Despite economic turmoil in many countries around the world, one small group of the population continues to get paid (and paid well): executives. Even in situations where executives are forced to part from their job, in most cases they walk away with a hefty severance package, sometimes worth hundreds of thousands (or millions) of dollars.
This begs the debate, should executives really be entitled to hefty severance packages? What about in situations where the executive works for a company whose employees only make minimum wage? Industry experts and everyday citizens have weighed in on the debate.
In a letter sent to the Grand Junction Daily Sentinel, one citizen offered an interesting point of view in support of big severance packages. “As I understand it, in modern times, a severance package is actually part of a pay and severance package. This is usually assembled sometime after a candidate has been offered an executive job.” The commenter added, “This practice is common all over the U.S. (Think Tebow, Cutler, Fiorina, Unfug, and many others), and probably all over the modern world. Why? The reason is this: Most executive jobs are ones in which the candidate is signing up for a high-risk job. These jobs may offer the big bucks, but the hiring agency is not about to endlessly underwrite an employee who does not meet performance expectations…”
— The Buffalo News (@TheBuffaloNews) November 4, 2015
But there’s big severance packages and then there’s out of this world severance packages. According to the Washington Post, when Yahoo COO Henrique de Castro left the company, he walked away with a severance package totaling $58 million, some of which was paid in restricted stock units. Does anyone really deserve that much money for being with a company less than two years?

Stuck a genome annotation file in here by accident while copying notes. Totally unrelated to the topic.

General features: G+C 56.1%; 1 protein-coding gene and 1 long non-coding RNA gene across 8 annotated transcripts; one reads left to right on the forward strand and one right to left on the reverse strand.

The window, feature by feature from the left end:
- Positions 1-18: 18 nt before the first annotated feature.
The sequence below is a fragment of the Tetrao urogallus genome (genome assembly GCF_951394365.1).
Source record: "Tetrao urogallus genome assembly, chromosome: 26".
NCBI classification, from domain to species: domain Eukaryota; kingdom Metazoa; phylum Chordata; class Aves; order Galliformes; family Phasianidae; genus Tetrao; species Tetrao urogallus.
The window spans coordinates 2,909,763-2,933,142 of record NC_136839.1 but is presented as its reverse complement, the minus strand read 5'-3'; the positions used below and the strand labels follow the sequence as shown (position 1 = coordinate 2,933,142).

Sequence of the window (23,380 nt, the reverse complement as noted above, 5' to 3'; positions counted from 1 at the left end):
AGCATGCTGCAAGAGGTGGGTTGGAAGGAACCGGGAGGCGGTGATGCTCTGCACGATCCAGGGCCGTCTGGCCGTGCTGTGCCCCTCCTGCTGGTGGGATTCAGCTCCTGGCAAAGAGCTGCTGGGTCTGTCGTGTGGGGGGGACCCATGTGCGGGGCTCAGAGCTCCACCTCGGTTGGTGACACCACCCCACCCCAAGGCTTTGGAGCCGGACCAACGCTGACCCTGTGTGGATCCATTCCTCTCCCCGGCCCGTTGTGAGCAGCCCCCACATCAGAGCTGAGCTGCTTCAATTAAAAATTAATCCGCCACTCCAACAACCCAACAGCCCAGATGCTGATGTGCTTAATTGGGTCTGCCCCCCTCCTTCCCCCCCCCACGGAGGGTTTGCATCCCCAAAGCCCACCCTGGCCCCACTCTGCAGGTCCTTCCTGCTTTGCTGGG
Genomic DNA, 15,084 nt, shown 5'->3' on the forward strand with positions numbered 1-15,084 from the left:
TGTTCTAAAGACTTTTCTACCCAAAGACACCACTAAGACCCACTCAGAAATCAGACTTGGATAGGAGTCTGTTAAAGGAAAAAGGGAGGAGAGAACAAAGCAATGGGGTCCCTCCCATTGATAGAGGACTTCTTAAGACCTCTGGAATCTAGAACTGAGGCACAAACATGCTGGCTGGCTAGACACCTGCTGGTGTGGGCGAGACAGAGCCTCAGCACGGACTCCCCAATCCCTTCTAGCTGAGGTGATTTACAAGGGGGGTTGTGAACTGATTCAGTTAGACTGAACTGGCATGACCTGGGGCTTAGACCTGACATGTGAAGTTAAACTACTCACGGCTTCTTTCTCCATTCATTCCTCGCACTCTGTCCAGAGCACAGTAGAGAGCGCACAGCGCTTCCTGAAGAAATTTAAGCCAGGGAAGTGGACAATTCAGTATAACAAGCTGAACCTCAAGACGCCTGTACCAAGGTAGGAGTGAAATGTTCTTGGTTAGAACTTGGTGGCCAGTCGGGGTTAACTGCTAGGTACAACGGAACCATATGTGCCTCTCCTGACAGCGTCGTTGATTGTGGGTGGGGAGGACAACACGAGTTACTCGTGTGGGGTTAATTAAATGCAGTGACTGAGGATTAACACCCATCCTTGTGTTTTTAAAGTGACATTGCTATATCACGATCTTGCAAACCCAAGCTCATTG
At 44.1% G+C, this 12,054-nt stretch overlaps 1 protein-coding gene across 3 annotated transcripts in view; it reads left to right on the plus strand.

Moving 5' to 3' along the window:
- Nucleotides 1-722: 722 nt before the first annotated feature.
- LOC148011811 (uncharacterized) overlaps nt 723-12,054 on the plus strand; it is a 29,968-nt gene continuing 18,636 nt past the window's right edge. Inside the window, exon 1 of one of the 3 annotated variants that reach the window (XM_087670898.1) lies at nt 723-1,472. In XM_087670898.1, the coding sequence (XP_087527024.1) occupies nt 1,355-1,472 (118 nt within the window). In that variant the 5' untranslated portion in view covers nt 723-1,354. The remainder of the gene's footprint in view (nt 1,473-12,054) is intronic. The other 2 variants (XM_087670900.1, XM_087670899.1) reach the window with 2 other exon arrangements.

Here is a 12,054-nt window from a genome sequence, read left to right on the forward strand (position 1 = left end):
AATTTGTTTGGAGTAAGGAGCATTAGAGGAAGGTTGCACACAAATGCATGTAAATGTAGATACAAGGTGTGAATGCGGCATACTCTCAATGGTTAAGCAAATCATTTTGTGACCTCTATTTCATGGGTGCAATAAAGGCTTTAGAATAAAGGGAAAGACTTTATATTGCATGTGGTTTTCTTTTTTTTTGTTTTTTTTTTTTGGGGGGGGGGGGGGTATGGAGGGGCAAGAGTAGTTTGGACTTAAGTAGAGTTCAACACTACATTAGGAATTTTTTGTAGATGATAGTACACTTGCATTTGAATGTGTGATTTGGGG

That’s not the only Yahoo executive who has learned how to negotiate a good severance package. Current Yahoo CEO, Marissa Mayer, will be walking away with even more money should she end up being forced to leave the company. USA Today pointed out earlier this week that terminating Mayer would end up costing Yahoo $160 million.
Another business expert from the employee training company, CRM Learning, offered some insight without jumping to conclusions. “The main concern for any company should be treating all employees fairly and investing in their futures. If a company pays all of their employees a fair, livable wage, then a big severance package for executives becomes much less of an issue.”
Middle class executives often benefit from severance packages as well, during times when they’re facing an involuntary separation from their job. Most people would agree that severance packages for workers who have put in their time are not only reasonable, but expected.
Forbes Magazine even wrote an article in 2011 about how to negotiate an even better severance package. Their list included things such as consulting with a lawyer, pushing for insurance benefits, and other fringe benefits such as stocks and options, and simply coming out and asking for a bigger severance package.
As stories of Marissa Mayer’s possible termination continue to make headlines, it becomes abundantly clear that some executives have certainly mastered this art of negotiating when it comes to their layoff payoff.
To sum it up, the prevailing opinion is that the majority of the population is okay with executive severance packages as long they are within reason and as long as average employees are earning a livable wage and being treated fairly.
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